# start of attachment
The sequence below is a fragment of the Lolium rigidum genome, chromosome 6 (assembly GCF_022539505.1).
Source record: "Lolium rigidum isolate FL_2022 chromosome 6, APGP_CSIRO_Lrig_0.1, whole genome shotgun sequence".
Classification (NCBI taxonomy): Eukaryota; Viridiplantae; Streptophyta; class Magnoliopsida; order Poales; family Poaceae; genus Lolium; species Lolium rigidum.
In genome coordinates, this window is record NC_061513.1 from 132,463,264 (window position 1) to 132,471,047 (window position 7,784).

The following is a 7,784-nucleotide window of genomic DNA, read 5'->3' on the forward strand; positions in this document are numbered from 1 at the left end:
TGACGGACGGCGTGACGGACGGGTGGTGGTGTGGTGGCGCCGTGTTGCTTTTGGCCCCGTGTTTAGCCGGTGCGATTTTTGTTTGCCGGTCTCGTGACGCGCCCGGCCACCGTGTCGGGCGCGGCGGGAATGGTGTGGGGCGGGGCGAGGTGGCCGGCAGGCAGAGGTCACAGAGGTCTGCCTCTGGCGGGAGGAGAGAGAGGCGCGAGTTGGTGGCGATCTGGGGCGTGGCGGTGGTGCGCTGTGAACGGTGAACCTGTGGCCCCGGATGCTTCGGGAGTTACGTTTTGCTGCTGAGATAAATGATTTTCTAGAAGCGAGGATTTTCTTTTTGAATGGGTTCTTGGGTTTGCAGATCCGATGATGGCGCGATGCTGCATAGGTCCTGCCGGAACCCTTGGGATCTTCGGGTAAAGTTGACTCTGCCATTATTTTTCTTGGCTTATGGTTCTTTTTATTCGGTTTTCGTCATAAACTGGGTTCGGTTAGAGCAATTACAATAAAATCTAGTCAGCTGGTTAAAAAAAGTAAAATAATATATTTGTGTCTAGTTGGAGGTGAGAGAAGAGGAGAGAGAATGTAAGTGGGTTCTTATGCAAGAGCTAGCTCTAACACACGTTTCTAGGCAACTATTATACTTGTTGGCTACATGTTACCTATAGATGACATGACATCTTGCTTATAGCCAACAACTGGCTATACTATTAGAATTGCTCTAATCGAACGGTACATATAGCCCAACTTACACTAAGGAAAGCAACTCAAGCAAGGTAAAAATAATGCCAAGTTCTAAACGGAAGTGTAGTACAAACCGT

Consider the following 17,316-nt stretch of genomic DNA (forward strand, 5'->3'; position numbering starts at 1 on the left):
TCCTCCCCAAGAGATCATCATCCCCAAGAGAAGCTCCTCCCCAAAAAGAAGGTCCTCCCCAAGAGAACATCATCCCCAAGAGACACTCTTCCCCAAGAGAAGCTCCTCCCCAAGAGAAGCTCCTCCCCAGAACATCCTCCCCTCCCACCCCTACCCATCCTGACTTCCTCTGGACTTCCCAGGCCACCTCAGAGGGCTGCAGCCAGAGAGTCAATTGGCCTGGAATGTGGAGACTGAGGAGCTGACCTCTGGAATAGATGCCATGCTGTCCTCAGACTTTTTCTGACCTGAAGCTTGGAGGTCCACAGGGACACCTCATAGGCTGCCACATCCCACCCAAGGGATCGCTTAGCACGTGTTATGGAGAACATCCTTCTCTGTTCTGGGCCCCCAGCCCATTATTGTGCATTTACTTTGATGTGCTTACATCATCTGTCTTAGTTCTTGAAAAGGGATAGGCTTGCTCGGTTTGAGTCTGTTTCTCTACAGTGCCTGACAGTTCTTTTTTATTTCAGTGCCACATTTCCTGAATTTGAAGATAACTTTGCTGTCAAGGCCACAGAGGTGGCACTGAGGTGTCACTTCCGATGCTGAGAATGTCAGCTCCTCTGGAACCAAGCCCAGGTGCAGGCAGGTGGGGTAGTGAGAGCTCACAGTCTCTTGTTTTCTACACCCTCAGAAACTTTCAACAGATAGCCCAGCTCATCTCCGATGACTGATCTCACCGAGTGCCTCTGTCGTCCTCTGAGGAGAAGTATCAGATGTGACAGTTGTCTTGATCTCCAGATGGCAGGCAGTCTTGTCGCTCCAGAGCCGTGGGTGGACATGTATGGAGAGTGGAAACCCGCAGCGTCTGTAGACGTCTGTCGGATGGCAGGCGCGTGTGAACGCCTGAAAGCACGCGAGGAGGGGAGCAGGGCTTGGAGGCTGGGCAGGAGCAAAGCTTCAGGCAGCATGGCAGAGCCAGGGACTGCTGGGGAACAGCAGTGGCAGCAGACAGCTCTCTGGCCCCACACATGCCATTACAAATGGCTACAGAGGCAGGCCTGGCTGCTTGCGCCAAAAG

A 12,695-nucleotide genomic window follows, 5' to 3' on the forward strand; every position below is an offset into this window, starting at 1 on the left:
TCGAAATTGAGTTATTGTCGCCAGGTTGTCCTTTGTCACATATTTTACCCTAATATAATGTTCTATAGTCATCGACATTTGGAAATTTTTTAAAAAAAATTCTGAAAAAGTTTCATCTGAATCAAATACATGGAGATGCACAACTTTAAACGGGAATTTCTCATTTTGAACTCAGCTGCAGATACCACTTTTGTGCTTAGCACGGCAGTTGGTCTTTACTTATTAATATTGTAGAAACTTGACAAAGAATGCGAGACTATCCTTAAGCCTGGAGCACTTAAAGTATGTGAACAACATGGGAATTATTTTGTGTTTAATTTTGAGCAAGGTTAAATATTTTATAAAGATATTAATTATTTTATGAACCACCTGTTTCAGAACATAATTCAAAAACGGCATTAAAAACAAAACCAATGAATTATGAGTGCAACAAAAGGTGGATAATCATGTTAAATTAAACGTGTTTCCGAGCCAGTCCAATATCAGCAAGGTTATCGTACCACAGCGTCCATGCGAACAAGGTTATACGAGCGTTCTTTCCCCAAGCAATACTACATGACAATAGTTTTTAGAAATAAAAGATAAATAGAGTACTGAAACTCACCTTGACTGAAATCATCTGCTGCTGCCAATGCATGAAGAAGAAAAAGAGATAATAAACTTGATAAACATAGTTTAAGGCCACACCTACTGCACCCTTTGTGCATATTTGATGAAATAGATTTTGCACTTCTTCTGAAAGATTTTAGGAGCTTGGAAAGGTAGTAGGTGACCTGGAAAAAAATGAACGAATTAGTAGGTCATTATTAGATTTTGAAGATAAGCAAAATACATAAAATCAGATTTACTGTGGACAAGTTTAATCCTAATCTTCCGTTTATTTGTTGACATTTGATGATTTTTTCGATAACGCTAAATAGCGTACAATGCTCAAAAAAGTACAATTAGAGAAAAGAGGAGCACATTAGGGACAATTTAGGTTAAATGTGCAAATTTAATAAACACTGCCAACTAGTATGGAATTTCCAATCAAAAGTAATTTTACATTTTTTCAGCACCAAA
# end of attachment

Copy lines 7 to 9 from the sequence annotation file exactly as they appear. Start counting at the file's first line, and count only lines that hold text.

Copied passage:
Consider the following 17,316-nt stretch of genomic DNA (forward strand, 5'->3'; position numbering starts at 1 on the left):
TCCTCCCCAAGAGATCATCATCCCCAAGAGAAGCTCCTCCCCAAAAAGAAGGTCCTCCCCAAGAGAACATCATCCCCAAGAGACACTCTTCCCCAAGAGAAGCTCCTCCCCAAGAGAAGCTCCTCCCCAGAACATCCTCCCCTCCCACCCCTACCCATCCTGACTTCCTCTGGACTTCCCAGGCCACCTCAGAGGGCTGCAGCCAGAGAGTCAATTGGCCTGGAATGTGGAGACTGAGGAGCTGACCTCTGGAATAGATGCCATGCTGTCCTCAGACTTTTTCTGACCTGAAGCTTGGAGGTCCACAGGGACACCTCATAGGCTGCCACATCCCACCCAAGGGATCGCTTAGCACGTGTTATGGAGAACATCCTTCTCTGTTCTGGGCCCCCAGCCCATTATTGTGCATTTACTTTGATGTGCTTACATCATCTGTCTTAGTTCTTGAAAAGGGATAGGCTTGCTCGGTTTGAGTCTGTTTCTCTACAGTGCCTGACAGTTCTTTTTTATTTCAGTGCCACATTTCCTGAATTTGAAGATAACTTTGCTGTCAAGGCCACAGAGGTGGCACTGAGGTGTCACTTCCGATGCTGAGAATGTCAGCTCCTCTGGAACCAAGCCCAGGTGCAGGCAGGTGGGGTAGTGAGAGCTCACAGTCTCTTGTTTTCTACACCCTCAGAAACTTTCAACAGATAGCCCAGCTCATCTCCGATGACTGATCTCACCGAGTGCCTCTGTCGTCCTCTGAGGAGAAGTATCAGATGTGACAGTTGTCTTGATCTCCAGATGGCAGGCAGTCTTGTCGCTCCAGAGCCGTGGGTGGACATGTATGGAGAGTGGAAACCCGCAGCGTCTGTAGACGTCTGTCGGATGGCAGGCGCGTGTGAACGCCTGAAAGCACGCGAGGAGGGGAGCAGGGCTTGGAGGCTGGGCAGGAGCAAAGCTTCAGGCAGCATGGCAGAGCCAGGGACTGCTGGGGAACAGCAGTGGCAGCAGACAGCTCTCTGGCCCCACACATGCCATTACAAATGGCTACAGAGGCAGGCCTGGCTGCTTGCGCCAAAAG

A 12,695-nucleotide genomic window follows, 5' to 3' on the forward strand; every position below is an offset into this window, starting at 1 on the left: